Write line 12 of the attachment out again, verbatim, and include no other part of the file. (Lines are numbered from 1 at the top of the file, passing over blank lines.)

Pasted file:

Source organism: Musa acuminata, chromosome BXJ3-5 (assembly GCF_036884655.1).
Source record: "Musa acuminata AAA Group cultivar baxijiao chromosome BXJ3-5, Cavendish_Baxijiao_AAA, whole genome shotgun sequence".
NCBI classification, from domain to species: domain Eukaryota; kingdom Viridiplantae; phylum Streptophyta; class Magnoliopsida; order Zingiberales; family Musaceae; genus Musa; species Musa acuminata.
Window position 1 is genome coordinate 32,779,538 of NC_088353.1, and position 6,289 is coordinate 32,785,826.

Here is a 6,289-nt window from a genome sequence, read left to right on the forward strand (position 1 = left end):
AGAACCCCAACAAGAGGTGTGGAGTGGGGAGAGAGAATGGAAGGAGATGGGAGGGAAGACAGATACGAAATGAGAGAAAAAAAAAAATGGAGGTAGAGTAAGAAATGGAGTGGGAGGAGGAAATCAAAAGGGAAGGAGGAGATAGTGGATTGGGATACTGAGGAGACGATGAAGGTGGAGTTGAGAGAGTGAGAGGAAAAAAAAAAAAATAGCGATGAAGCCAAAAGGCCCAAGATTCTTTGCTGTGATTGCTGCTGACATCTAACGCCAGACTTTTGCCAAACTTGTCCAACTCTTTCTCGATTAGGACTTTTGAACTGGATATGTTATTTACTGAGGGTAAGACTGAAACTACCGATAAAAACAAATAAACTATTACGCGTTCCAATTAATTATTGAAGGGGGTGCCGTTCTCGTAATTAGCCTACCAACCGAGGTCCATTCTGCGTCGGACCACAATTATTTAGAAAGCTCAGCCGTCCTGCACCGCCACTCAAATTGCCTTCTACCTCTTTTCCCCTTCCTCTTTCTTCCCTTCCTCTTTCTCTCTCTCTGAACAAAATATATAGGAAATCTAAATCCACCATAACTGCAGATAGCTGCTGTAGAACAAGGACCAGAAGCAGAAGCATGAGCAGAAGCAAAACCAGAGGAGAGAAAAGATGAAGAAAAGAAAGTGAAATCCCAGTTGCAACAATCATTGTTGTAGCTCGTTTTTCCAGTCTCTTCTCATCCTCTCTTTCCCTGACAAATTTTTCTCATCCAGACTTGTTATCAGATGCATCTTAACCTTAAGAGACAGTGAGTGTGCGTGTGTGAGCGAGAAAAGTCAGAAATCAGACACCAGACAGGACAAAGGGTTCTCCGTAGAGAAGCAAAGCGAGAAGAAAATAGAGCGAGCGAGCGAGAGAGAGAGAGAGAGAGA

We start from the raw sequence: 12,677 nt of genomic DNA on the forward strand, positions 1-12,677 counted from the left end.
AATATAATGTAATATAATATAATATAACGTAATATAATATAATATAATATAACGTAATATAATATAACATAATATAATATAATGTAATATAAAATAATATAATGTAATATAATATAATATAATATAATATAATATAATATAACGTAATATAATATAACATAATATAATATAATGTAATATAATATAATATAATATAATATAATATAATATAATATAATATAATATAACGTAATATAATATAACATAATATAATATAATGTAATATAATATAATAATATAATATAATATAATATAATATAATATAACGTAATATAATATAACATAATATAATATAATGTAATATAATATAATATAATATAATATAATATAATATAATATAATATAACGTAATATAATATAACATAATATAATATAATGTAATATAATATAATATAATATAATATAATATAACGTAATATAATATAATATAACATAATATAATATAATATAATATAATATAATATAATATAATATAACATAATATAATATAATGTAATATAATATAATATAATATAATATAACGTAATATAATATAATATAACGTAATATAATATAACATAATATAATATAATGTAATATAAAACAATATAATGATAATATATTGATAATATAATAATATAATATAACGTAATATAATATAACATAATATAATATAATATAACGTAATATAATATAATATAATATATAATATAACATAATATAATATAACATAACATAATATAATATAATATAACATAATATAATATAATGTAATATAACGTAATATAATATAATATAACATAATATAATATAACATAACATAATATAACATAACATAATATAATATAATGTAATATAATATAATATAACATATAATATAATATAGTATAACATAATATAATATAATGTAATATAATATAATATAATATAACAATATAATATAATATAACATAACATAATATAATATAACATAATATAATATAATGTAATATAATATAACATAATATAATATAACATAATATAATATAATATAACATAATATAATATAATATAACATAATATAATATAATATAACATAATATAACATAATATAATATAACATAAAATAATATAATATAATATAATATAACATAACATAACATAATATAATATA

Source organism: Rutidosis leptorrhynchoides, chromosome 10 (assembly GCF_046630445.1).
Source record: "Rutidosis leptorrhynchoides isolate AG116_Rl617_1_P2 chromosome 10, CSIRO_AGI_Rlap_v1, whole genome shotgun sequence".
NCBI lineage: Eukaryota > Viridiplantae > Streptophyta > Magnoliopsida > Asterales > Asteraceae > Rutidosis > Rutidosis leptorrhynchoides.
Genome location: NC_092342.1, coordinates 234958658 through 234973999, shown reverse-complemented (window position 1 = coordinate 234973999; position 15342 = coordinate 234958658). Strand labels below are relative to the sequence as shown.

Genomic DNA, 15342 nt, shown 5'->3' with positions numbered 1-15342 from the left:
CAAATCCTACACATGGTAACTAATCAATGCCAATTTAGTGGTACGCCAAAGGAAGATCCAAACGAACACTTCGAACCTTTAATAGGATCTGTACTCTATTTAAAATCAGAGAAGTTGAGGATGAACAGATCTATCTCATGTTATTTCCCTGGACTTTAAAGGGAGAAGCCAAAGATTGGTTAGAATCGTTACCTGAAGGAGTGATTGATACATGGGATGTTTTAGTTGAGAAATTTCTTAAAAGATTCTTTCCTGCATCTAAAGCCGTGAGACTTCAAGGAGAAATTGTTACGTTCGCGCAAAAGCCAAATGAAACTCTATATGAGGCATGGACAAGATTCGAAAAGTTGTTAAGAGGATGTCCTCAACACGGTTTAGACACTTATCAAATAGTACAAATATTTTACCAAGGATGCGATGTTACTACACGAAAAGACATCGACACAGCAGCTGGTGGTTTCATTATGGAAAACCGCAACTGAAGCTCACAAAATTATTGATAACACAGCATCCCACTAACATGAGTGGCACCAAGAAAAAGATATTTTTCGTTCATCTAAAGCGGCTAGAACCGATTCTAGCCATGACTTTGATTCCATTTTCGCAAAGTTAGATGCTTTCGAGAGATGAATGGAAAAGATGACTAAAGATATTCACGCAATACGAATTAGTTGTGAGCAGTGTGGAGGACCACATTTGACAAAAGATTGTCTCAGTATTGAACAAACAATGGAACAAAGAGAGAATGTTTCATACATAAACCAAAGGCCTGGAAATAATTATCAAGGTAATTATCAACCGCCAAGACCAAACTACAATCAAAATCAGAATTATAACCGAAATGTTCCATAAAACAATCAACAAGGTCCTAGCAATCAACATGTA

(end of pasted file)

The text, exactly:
Genome location: NC_092342.1, coordinates 234958658 through 234973999, shown reverse-complemented (window position 1 = coordinate 234973999; position 15342 = coordinate 234958658). Strand labels below are relative to the sequence as shown.